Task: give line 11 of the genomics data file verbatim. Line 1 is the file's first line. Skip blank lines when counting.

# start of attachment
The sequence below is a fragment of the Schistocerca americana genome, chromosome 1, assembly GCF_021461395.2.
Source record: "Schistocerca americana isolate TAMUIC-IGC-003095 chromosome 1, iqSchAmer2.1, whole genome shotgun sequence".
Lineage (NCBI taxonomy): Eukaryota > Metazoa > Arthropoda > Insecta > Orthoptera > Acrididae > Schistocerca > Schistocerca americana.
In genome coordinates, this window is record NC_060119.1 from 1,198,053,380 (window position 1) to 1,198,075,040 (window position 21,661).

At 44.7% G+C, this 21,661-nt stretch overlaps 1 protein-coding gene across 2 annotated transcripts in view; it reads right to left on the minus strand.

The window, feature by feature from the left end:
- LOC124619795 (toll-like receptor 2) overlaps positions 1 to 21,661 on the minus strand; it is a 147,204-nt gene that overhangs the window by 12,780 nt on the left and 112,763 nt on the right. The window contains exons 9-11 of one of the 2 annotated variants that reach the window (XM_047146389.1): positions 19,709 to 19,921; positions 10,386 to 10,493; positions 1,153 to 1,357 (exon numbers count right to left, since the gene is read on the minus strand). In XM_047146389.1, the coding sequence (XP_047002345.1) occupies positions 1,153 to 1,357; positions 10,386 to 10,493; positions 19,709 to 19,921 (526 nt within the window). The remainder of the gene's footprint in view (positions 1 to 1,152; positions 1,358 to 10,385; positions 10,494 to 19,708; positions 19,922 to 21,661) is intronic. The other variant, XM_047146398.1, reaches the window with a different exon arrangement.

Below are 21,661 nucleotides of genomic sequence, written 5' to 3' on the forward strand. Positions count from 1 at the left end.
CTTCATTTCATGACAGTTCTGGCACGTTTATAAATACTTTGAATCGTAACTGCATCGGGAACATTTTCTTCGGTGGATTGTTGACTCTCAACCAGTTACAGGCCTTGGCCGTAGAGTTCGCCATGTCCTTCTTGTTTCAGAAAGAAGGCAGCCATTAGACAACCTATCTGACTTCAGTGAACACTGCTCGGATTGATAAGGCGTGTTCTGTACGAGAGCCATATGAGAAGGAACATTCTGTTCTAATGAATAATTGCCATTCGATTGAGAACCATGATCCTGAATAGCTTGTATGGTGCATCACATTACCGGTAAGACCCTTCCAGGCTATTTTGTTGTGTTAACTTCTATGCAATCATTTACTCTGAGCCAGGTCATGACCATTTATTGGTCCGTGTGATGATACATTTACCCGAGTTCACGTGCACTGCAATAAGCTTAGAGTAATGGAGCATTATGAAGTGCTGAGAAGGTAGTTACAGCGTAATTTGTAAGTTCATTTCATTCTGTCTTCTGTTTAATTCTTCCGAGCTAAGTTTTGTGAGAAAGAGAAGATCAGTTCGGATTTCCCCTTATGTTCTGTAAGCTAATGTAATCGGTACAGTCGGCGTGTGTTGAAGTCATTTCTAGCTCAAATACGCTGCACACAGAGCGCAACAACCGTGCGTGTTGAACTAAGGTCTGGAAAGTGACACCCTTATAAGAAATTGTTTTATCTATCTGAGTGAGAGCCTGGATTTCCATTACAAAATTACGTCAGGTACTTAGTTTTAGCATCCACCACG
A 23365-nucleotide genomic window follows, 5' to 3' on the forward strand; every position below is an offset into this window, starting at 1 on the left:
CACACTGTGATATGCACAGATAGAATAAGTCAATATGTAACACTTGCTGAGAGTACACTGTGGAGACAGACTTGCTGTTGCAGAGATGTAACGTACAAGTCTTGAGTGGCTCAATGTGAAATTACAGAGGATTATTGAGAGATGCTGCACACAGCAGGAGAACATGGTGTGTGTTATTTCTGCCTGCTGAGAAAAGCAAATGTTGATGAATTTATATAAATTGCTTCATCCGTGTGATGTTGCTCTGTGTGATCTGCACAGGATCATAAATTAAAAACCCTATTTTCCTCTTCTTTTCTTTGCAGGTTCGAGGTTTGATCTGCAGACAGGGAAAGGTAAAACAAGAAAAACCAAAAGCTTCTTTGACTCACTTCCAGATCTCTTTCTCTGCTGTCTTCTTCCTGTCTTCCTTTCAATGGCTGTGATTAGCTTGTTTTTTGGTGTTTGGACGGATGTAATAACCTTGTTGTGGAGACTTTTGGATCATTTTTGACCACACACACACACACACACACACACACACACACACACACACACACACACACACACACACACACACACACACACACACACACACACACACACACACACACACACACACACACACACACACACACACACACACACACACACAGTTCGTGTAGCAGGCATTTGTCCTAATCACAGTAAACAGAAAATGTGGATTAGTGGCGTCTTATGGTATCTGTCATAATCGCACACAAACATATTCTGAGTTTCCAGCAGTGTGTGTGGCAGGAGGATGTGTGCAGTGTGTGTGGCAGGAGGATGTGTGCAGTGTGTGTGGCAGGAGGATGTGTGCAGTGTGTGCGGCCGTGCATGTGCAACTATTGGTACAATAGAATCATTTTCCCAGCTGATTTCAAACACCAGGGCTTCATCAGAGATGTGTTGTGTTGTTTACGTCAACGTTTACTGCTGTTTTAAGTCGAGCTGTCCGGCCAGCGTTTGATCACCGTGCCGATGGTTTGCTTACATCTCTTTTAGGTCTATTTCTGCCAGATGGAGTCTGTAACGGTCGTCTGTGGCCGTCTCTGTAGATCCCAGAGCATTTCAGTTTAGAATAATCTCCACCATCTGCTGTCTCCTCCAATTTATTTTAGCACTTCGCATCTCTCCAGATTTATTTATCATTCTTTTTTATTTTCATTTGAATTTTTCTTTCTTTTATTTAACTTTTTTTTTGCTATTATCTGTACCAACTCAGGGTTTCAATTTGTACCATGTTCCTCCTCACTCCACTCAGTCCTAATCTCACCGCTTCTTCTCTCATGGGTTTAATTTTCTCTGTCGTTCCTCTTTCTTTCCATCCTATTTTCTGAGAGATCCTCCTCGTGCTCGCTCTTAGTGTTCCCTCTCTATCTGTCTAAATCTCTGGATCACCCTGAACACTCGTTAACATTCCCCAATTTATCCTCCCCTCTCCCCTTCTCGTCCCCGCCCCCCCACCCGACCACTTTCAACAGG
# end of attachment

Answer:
CACACTGTGATATGCACAGATAGAATAAGTCAATATGTAACACTTGCTGAGAGTACACTGTGGAGACAGACTTGCTGTTGCAGAGATGTAACGTACAAGTCTTGAGTGGCTCAATGTGAAATTACAGAGGATTATTGAGAGATGCTGCACACAGCAGGAGAACATGGTGTGTGTTATTTCTGCCTGCTGAGAAAAGCAAATGTTGATGAATTTATATAAATTGCTTCATCCGTGTGATGTTGCTCTGTGTGATCTGCACAGGATCATAAATTAAAAACCCTATTTTCCTCTTCTTTTCTTTGCAGGTTCGAGGTTTGATCTGCAGACAGGGAAAGGTAAAACAAGAAAAACCAAAAGCTTCTTTGACTCACTTCCAGATCTCTTTCTCTGCTGTCTTCTTCCTGTCTTCCTTTCAATGGCTGTGATTAGCTTGTTTTTTGGTGTTTGGACGGATGTAATAACCTTGTTGTGGAGACTTTTGGATCATTTTTGACCACACACACACACACACACACACACACACACACACACACACACACACACACACACACACACACACACACACACACACACACACACACACACACACACACACACACACACACACACACACACACACACACACACACACACAGTTCGTGTAGCAGGCATTTGTCCTAATCACAGTAAACAGAAAATGTGGATTAGTGGCGTCTTATGGTATCTGTCATAATCGCACACAAACATATTCTGAGTTTCCAGCAGTGTGTGTGGCAGGAGGATGTGTGCAGTGTGTGTGGCAGGAGGATGTGTGCAGTGTGTGTGGCAGGAGGATGTGTGCAGTGTGTGCGGCCGTGCATGTGCAACTATTGGTACAATAGAATCATTTTCCCAGCTGATTTCAAACACCAGGGCTTCATCAGAGATGTGTTGTGTTGTTTACGTCAACGTTTACTGCTGTTTTAAGTCGAGCTGTCCGGCCAGCGTTTGATCACCGTGCCGATGGTTTGCTTACATCTCTTTTAGGTCTATTTCTGCCAGATGGAGTCTGTAACGGTCGTCTGTGGCCGTCTCTGTAGATCCCAGAGCATTTCAGTTTAGAATAATCTCCACCATCTGCTGTCTCCTCCAATTTATTTTAGCACTTCGCATCTCTCCAGATTTATTTATCATTCTTTTTTATTTTCATTTGAATTTTTCTTTCTTTTATTTAACTTTTTTTTTGCTATTATCTGTACCAACTCAGGGTTTCAATTTGTACCATGTTCCTCCTCACTCCACTCAGTCCTAATCTCACCGCTTCTTCTCTCATGGGTTTAATTTTCTCTGTCGTTCCTCTTTCTTTCCATCCTATTTTCTGAGAGATCCTCCTCGTGCTCGCTCTTAGTGTTCCCTCTCTATCTGTCTAAATCTCTGGATCACCCTGAACACTCGTTAACATTCCCCAATTTATCCTCCCCTCTCCCCTTCTCGTCCCCGCCCCCCCACCCGACCACTTTCAACAGG